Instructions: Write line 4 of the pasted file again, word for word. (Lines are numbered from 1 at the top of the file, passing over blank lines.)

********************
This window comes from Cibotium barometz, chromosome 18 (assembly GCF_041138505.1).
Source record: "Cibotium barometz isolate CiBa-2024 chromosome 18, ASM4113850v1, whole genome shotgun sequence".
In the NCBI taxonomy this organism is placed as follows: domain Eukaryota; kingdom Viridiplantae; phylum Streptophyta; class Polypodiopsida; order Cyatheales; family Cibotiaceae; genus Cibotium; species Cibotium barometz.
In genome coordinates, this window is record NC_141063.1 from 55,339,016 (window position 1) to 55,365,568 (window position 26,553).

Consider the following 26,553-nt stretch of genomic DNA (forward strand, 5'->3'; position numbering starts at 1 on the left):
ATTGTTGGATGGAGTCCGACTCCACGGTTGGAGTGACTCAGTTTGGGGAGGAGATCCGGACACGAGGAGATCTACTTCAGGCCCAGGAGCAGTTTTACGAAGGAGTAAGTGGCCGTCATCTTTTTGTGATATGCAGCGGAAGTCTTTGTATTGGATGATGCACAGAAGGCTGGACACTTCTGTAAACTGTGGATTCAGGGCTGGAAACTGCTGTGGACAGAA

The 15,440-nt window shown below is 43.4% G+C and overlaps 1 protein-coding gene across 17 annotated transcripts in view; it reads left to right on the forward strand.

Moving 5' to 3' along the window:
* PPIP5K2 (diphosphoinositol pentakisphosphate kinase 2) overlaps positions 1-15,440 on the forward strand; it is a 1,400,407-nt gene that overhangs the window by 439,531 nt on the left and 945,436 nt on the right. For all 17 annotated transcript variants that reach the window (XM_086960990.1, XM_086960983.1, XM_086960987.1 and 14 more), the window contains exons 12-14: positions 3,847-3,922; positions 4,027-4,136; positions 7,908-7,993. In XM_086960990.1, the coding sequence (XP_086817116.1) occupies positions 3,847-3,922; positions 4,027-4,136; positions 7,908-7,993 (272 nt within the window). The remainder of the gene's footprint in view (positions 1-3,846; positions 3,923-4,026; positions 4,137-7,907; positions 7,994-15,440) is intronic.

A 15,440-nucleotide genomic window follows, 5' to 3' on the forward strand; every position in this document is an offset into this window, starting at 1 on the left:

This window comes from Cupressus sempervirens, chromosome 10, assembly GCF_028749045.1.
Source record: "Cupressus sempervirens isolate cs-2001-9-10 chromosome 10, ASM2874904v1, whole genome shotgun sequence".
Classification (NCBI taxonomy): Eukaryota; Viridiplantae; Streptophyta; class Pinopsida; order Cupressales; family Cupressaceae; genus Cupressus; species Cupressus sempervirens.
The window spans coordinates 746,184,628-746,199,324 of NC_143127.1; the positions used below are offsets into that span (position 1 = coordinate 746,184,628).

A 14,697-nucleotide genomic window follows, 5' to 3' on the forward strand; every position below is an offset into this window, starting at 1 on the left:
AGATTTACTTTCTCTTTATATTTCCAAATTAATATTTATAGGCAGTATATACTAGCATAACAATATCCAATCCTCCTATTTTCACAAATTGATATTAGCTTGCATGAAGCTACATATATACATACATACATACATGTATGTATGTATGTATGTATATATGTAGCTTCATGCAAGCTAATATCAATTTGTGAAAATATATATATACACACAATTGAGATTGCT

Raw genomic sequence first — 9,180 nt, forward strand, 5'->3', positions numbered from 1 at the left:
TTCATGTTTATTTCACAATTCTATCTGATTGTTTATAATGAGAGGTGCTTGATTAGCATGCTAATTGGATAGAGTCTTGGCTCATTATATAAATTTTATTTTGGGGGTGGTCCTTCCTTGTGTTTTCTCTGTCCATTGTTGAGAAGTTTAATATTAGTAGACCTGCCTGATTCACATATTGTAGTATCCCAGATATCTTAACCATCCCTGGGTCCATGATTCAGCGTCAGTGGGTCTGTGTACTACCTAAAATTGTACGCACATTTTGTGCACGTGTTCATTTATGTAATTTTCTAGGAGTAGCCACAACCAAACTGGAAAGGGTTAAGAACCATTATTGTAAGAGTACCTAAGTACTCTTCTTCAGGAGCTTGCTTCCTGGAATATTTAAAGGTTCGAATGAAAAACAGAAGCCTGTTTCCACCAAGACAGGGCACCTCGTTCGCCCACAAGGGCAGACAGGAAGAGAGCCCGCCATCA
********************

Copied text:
In genome coordinates, this window is record NC_141063.1 from 55,339,016 (window position 1) to 55,365,568 (window position 26,553).